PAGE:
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Selling to the Elhi Market: Part 2, Getting Books Approved and Adopted

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Selling to the Elhi Market:
Part 2,

Getting Books Approved and
Adopted

 

by Linda Carlson

 

The three Rs can add up to a
lot more than 1-2-3 if you’re a publisher whose books are approved by schools
for supplementary use or as curriculum materials.

 

How much more? Let’s do a little
arithmetic. Census figures show there are more than 54 million kids in
kindergarten through 12th grade in American schools today. We add more than 4
million babies to that pool each year. And public schools typically replace
their curriculum materials about every six years.

 

Last month, “Selling to the Elhi
Market: Part 1” looked at how reading incentive and assessment programs such as
Accelerated Reader and Scholastic Reading Counts influence school and classroom
library purchases. This month we’ll look at the typical approval and adoption
process for textbooks in markets independent publishers may want to pursue. In
an upcoming issue, we’ll discuss other segments of the education market and the
creative marketing strategies some PMA members are using in them.

 

Selling by State

 

Why sell to schools? Easy answers
include high volume, no returns, and increased visibility for your company and
your authors. There’s another reason to pursue approval, especially by the five
states with the largest school populations: you can use this approval as part
of your marketing to Accelerated Reader, Scholastic Reading Counts, other
states’ education departments, private schools, and home-schoolers.

 

Schools buy books and other
publications for two purposes:

 

·      to support curriculum with
instructional materials that are carefully oriented to state educational
standards and achievement tests that fulfill the requirements of the No Child
Left Behind Act. Adoption of these materials often follows a public review and
comment period. This market is dominated by such huge publishers as Harcourt,
McGraw-Hill, Houghton-Mifflin, and Scott Foresman

·      to supplement the standardized
curriculum with materials that can be purchased with taxpayer funds, like books
about state or local history or books for a classroom library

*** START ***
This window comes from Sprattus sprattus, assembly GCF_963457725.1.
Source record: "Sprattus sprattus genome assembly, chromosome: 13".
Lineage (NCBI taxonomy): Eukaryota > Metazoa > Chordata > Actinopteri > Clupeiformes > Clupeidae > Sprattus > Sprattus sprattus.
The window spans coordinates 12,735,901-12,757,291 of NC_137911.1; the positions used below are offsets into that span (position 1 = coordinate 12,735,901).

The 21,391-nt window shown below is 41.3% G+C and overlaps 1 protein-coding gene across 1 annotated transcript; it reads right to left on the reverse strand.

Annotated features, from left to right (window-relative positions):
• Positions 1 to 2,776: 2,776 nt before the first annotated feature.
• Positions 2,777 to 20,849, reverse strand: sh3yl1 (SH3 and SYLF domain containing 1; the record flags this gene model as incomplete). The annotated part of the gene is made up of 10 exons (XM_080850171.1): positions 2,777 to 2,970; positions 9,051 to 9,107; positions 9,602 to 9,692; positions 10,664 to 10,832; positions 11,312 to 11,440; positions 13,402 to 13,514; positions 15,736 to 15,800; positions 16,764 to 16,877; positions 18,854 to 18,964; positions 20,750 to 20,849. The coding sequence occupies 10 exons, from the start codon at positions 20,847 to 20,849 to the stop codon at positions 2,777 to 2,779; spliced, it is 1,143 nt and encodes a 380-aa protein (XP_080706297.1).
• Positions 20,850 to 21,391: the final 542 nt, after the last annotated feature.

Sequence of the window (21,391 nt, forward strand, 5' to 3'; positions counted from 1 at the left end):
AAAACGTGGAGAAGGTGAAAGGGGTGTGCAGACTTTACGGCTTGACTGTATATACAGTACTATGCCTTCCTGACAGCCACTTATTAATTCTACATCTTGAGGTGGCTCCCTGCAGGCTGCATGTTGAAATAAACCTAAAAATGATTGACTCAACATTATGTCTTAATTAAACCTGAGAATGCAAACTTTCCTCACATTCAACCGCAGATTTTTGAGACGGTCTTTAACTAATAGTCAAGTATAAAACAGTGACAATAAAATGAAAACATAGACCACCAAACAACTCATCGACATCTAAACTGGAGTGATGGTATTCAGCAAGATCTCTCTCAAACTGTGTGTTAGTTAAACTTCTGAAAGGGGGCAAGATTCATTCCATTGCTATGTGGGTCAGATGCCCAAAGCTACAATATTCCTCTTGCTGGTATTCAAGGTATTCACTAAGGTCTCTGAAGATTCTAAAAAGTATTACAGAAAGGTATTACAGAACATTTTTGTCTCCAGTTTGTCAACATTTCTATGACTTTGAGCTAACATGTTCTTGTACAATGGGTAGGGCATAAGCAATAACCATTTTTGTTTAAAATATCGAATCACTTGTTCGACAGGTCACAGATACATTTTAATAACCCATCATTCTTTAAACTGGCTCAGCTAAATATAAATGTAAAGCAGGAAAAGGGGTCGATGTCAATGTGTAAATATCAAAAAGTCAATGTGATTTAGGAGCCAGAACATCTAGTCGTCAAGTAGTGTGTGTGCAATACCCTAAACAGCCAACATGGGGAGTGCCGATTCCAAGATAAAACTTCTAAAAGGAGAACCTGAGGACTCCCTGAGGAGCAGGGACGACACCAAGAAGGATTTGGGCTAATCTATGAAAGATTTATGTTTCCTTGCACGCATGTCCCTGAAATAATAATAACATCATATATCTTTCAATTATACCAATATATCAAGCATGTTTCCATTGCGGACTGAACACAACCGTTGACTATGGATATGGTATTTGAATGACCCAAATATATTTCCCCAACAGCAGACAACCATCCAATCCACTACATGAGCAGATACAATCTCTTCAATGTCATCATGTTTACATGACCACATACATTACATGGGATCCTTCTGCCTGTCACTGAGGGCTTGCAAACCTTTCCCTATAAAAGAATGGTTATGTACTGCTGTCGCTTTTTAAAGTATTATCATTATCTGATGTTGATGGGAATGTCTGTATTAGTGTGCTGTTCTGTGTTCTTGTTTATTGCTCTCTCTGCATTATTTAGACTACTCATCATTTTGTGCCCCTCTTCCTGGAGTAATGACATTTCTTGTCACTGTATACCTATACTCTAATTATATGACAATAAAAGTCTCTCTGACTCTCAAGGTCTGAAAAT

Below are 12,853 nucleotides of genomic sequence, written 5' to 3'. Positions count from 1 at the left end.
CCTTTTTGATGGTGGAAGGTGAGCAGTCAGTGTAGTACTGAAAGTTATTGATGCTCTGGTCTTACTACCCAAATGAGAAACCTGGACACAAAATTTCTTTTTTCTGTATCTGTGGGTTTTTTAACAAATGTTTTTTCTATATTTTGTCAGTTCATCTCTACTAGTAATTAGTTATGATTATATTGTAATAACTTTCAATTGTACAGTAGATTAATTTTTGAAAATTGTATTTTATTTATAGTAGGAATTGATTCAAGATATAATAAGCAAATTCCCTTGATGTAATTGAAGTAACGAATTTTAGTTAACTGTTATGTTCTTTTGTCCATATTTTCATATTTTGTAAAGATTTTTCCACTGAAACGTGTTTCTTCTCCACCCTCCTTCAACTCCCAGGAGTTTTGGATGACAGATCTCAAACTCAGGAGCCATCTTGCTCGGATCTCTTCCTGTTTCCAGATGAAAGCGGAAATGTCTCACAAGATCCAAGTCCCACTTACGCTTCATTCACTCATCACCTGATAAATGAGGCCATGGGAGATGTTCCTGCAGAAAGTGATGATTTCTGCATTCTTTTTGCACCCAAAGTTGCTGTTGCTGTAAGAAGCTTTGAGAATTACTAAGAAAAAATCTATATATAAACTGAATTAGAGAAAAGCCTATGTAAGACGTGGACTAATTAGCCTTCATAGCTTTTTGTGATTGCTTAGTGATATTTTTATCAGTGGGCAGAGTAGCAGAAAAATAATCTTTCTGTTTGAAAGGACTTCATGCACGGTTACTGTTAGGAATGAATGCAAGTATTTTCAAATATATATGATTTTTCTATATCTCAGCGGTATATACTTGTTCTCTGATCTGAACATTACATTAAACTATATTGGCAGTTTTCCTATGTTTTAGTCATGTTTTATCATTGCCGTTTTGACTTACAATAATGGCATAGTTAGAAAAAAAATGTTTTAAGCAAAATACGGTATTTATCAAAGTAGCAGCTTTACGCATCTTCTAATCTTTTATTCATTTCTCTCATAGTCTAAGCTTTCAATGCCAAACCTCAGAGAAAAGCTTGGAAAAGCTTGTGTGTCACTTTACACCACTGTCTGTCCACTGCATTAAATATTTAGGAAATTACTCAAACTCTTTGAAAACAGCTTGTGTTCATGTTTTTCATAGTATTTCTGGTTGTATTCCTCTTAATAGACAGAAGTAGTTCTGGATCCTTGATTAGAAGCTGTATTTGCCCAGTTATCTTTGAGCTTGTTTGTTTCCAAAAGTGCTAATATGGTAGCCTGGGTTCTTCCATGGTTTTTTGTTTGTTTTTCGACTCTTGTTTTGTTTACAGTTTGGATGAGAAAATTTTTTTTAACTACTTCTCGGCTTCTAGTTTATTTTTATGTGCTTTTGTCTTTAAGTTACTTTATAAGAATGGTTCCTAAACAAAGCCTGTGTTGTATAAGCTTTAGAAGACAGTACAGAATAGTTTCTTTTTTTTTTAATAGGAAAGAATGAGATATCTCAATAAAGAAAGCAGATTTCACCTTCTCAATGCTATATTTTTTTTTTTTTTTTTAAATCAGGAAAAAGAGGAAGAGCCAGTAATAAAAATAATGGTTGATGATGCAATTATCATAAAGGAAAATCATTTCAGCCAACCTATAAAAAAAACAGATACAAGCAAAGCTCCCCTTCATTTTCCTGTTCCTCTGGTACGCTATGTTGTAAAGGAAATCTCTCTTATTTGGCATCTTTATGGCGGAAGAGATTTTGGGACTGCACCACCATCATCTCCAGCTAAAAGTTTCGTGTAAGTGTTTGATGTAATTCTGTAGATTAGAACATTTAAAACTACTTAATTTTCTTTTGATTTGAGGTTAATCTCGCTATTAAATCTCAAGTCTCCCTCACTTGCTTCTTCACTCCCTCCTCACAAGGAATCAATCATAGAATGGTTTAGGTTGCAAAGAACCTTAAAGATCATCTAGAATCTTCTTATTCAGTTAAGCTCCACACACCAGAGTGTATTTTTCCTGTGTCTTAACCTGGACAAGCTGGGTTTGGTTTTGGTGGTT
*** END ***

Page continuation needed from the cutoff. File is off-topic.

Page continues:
Two caveats: approval does not
guarantee purchase, especially for supplemental materials; and without
approval, it may be difficult to sell books to schools in states with a
centralized approval process.

 

Almost half the states—including
four of the five with the largest school populations (California, Texas,
Florida, and Illinois)—have state education departments that handle the review
and approval process for at least some subjects. In some of these states, a
second round of review takes place at the district level. Pricing, however, is
set through the state education department review. In New York, the other state
among the top five in terms of enrollment, approval is handled at the district
level.

 

Other “state adoption” states are
Alabama, Arkansas, Georgia, Idaho, Indiana, Kentucky, Louisiana, Mississippi,
New Mexico, Nevada, North Carolina, Oklahoma, Oregon, South Carolina,
Tennessee, Utah, Virginia, and West Virginia. The District of Columbia, which
has only one school district, also has centralized review and approval.

 

For more information about “open”
and “state adoption,” see the Web site of the Association of American
Publishers, School Division, www.publishers.org/SchoolDiv/textBooks/textBk_01_Map.htm.

 

Understanding Approval
Processes

 

The state adoption process is long
and detailed, as a quick look at Texas shows. Each year its State Board of
Education solicits bids by issuing a “proclamation” 18 to 24 months prior to
the first deadline. The proclamation identifies the subject areas scheduled for
review in a given year and contains content requirements (in this case, what
matches the Texas Essential Knowledge and Skills), the maximum acceptable costs
to the state for adopted materials, an estimated quantity to be purchased
during the first contract year, and a detailed calendar. Because of the lead
time involved, Proclamation 2006 is the first one you can consider bidding on,
for materials to be introduced in the classroom in 2009–10. (For details, see <span
class=95StoneSerifIt>www.tea.state.tx.us/textbooks/adoptprocess/index.html
<span
class=95StoneSerifIt>.)

 

To seek approval and adoption of
textbooks, you’ll need to document how your materials meet the requirements for
specific content and cultural sensitivity. For an easy-to-understand example of
criteria, see the Florida guideline for review of instructional materials at <span
class=95StoneSerifIt>www.firn.edu/doe/instmat/pdf/evaluation-form.pdf.

 

In addition, publishers must
submit several samples of their books to state decision-makers and review-panel
members. More samples may be required; in states like Texas, each of the
1,000-plus independent districts has the right to request a sample set of
curriculum materials, and if your materials are approved, you’re required to
have them in stock at one of the approved depositories in the Dallas area.
(Fees with depositories are negotiated by publishers.) Another requirement:
once curriculum materials are approved, computerized files of the material for
production in Braille must be available upon request.

 

Steps Toward Approval for
Supplements

 

Getting materials approved as
supplements is simpler and less expensive. “The purchasing decision process for
a $10 set of pattern blocks is very different than the process for supplying
every classroom with a complete math kit that might cost 10 to 100 times as
much and require the approval of many stakeholders,” says Rick Ludeman, who is
vice president of communications for the Oregon-based Math Learning Center, the
only small publisher currently seeking approval of curriculum materials in
Texas.

 

Still, applying is hardly a snap.
For example, California’s Department of Education (<span
style=’font-size:11.0pt’>www.cde.ca.gov/ci/cr/cf/lc.asp
) requires
that you send a printed teacher’s guide with each book you submit for review,
including each picture book and storybook, and it charges $35 per title
accepted for review. As noted above, this is no guarantee of approval, just as